What the Church can Learn from Costco and Amazon: Continuous Improvement

by | Nov 12, 2018 | Reflections Blog | 0 comments

One of the things I like about Costco is their return policy. I can return items that I don’t like, and they refund my money almost immediately. I don’t need to fill out a bunch of forms or argue with the manager over why I should get my money back. It’s a big reason why I shop there.

I think Amazon noticed this service and adapted accordingly. Not long ago, they partnered with Kohl’s department stores to be their agent for returns. Now, instead of transforming one’s dining room into a UPS store with boxes and packing tape, you just go to a Kohl’s and ask for a refund. I like it. I like it a lot.

But this isn’t a story about mass merchandising, which I could write about all day, it’s about the “work of improvement” verses the “work of creation.”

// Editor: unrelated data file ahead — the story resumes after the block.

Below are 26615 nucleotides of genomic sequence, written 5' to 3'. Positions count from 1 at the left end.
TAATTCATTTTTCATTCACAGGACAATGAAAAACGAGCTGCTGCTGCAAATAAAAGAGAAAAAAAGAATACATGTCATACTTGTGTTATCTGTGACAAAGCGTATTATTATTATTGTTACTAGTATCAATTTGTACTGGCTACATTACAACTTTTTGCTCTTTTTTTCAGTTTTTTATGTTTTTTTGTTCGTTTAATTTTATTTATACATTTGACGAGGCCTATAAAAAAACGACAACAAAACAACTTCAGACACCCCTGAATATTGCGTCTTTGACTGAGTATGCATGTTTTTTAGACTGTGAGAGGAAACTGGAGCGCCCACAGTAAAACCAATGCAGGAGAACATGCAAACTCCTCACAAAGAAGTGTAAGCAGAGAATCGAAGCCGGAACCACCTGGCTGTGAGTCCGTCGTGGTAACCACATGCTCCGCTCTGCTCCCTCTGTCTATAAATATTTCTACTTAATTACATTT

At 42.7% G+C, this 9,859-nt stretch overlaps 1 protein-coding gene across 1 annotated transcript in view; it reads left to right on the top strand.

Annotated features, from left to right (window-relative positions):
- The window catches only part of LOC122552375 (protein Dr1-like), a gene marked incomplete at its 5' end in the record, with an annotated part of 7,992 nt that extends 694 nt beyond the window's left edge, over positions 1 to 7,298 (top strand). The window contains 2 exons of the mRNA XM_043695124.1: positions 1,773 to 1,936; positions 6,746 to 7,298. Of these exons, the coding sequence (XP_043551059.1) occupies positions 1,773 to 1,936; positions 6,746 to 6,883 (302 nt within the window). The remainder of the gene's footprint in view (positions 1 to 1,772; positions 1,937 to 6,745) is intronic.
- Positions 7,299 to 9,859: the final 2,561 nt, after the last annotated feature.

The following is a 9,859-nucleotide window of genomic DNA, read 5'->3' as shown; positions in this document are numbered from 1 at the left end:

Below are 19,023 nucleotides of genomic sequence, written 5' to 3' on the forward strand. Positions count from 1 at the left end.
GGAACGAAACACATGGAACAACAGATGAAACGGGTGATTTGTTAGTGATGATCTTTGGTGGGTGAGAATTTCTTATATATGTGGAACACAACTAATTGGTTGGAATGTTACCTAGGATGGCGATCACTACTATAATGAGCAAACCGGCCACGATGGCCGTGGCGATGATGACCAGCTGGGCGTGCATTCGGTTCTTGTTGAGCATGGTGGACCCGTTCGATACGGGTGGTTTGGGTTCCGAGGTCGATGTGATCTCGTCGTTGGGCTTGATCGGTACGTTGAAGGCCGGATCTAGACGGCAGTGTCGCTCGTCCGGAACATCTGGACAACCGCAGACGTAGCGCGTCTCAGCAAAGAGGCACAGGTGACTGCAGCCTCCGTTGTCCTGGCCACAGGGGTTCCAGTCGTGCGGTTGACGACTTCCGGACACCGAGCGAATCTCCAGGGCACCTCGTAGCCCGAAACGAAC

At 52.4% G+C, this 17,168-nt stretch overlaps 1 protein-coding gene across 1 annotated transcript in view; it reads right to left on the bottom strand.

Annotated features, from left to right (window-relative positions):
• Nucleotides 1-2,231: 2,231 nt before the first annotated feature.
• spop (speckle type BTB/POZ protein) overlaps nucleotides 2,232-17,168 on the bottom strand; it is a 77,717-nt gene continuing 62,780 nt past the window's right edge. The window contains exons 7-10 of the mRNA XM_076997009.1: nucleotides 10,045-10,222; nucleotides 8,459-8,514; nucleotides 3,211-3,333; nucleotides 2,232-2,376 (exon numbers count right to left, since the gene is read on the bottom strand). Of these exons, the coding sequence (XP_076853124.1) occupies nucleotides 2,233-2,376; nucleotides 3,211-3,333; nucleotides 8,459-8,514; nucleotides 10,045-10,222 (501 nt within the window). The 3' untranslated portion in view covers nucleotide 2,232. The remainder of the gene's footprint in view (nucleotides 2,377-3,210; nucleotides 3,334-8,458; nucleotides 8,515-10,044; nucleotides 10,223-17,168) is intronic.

The example I just sited is clearly a work of improvement. Amazon noticed a flaw in their merchandising strategy that was dissuading customers from shopping on their website; well, at least slowing us down. Who likes to look for scissors and tape and print labels just to return something you don’t like? So, they found a workaround.

Amazon took a process they were doing well—selling products to customers online—and made an improvement so they could sell even more. While both Macy’s and Penney’s have closed in my neighborhood, Amazon seems to do be doing just fine.

Keeping Pace with the Spirit

I’d like to believe the work of improvement is something organizations like ours need to do only occasionally, at special moments when we sense a threat to our well-being. But that’s just not the case in today’s culture when most people or church goers have instant and continuous access to other alternatives. The work of improvement is the work organizations and churches must now do continuously merely to prevent from moving backwards. It’s like the treadmill at your gym. If you don’t keep up, the belt pushes you right off the back!


Do You Not Perceive it?

As I have written before, the key to spiritual leadership is first having eyes to perceive what God is doing. The prophet Isaiah, speaking for God, says, “I am about to do a new thing; now it springs forth. Do you not perceive it” (43:19). The first challenge for leaders, therefore, is always to stay attentive to what God is doing so they may “perceive” how best to lead their flocks.